India's Tata Starts Tech Transformation With Yoga Wearablesby
New devices will monitor users' breathing and alertness
Tata hopes to place technology at the heart of group strategy
India’s largest conglomerate leads the nation in industries from steel to software. The Tata Group now wants to add wearables to the list.
It’s developing wrist devices for two very distinct markets: yoga enthusiasts and factory workers. One’s a watch that tracks breathing patterns, alertness and other metrics key to practitioners of the ancient discipline. Another will detect falls or other mishaps on plant floors, and is currently being tested among crane workers at Tata Steel Ltd.
The pair of devices symbolize how the 148-year-old conglomerate is trying to place innovation at the heart of a sprawling empire of 100-plus companies, including Tata Consultancy Services Ltd. and Tata Motors Ltd. It’s betting big on a series of emergent technologies like graphene for phones, hydrogen fuel cells and drones, though it’s starting small.
“We are going back to the basics with our yoga wearable. Users can stop many lifestyle diseases at their very onset,” said Gopichand Katragadda, group chief technology officer of Tata Sons Ltd., which finances and promotes the Mumbai-based group’s various units. “We have the technology to develop different kinds of wearables and we want to bring Made in India products into the market.”
Katragadda, formerly chairman of General Electric Co’s John F. Welch Technology Center in Bangalore, became Tata Sons’ first CTO in 2014 with a mandate to transform the group, which generates more than $100 billion of revenue a year, into one of the world’s 10 most innovative companies.
He’s since assembled a team of 50 to work with the technology arms of the largest Tata units, including TCS and Tata Motors, on areas from energy and wellness to digital consumer products. Underscoring the importance of his role, he reports directly to Tata Sons Chairman Cyrus Mistry.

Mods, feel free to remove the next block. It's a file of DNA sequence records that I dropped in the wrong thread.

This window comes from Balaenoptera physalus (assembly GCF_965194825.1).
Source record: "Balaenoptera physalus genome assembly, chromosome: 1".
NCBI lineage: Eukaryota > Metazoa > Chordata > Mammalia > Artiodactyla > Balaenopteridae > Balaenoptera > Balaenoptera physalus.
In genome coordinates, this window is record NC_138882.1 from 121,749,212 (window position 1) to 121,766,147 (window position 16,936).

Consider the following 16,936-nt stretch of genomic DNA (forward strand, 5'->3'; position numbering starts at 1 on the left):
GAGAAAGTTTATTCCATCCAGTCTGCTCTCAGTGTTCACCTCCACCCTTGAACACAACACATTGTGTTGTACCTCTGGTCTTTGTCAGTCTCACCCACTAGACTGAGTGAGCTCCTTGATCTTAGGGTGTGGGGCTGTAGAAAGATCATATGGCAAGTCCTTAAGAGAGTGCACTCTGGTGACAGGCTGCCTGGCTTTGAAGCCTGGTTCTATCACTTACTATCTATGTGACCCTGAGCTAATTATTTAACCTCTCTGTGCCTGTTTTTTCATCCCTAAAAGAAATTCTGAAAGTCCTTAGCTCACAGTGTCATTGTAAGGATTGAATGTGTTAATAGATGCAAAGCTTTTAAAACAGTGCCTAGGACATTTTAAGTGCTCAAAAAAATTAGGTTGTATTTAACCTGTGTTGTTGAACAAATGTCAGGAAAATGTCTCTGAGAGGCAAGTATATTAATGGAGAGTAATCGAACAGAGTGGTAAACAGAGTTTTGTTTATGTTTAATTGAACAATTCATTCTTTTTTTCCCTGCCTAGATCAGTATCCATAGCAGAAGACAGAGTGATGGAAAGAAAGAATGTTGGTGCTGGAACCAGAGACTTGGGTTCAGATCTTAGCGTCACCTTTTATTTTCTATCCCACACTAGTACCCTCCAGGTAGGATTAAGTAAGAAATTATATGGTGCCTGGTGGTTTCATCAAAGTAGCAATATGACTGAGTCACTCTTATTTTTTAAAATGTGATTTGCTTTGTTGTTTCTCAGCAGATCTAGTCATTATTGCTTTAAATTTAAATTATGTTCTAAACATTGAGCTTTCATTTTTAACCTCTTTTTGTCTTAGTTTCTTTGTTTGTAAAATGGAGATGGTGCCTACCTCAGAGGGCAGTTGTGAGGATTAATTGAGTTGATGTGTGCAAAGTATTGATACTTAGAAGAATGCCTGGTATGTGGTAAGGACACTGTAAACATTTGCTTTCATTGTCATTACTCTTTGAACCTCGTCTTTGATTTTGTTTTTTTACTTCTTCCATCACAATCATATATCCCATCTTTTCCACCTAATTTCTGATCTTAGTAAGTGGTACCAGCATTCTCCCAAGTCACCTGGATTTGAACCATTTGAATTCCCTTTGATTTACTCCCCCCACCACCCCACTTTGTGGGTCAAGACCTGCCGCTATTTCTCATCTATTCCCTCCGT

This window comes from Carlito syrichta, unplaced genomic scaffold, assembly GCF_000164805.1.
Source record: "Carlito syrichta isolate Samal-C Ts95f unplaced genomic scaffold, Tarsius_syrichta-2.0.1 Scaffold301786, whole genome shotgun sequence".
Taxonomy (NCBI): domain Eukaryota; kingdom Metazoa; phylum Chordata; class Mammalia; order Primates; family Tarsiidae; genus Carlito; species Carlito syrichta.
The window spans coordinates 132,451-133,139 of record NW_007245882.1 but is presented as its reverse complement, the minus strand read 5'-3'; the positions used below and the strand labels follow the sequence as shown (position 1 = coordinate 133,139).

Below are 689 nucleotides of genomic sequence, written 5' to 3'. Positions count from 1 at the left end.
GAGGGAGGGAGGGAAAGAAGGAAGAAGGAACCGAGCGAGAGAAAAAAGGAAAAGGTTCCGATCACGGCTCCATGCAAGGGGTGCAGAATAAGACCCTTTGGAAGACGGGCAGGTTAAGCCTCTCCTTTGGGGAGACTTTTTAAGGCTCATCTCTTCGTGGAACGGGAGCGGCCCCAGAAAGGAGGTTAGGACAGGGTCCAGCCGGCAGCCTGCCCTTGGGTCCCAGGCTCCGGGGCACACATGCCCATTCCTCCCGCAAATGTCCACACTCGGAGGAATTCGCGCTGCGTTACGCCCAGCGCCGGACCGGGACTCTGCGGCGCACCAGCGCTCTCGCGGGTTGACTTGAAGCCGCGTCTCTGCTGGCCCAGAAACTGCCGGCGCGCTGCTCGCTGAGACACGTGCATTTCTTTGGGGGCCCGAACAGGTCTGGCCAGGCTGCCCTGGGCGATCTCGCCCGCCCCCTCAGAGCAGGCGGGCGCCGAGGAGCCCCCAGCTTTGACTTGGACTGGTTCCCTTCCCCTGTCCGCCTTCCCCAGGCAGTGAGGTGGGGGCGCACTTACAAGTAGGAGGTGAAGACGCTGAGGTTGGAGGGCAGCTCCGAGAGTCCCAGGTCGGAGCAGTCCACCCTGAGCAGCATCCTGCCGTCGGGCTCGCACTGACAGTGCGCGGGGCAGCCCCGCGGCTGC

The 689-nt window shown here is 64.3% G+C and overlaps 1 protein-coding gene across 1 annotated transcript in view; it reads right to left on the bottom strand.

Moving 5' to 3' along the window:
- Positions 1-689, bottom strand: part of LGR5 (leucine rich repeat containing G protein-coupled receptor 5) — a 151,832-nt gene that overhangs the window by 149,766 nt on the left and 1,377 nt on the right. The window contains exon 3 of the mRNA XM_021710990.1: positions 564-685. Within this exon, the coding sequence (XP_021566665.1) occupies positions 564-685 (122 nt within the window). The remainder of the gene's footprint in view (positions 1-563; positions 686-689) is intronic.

Wearables represent the initial fruit of his endeavors. Tata hopes the devices will catch on alongside mass adoption of fitness trackers, ‘smart’ clothing and eyewear around the world. Global shipments of wearables could surpass 200 million by 2019 from 80 million in 2015, according to market research firm, IDC.
Yoga wearables are a relatively novel but growing sub-segment. For instance, Sydney-based Wearable Experiments unveiled Nadi yoga pants at the Consumer Electronics Show in January. They’re lined with sensors and designed to correct yoga postures like the Downward Dog through gentle vibrations.
“In India, which is a growing market for wearables, the attachment to the Tata brand is so huge that it can drive solid user adoption,” said Tarun Pathak, senior analyst for devices and ecosystems at Counterpoint Research. “But at the end of the day, the design, battery life and price point will come into play.”
Tata group’s Titan Co., the world’s fifth-largest watchmaker, also introduced a smartwatch called the Titan Juxt in January. But it won’t stop at devices. It’s working on a number of other technologies and Tata Steel may eventually go into production of graphene, Katragadda said. The tough but ultra-thin material could find a use in next-generation smartphones.
“Tata Steel may become a materials company and not just a steel company,” he said.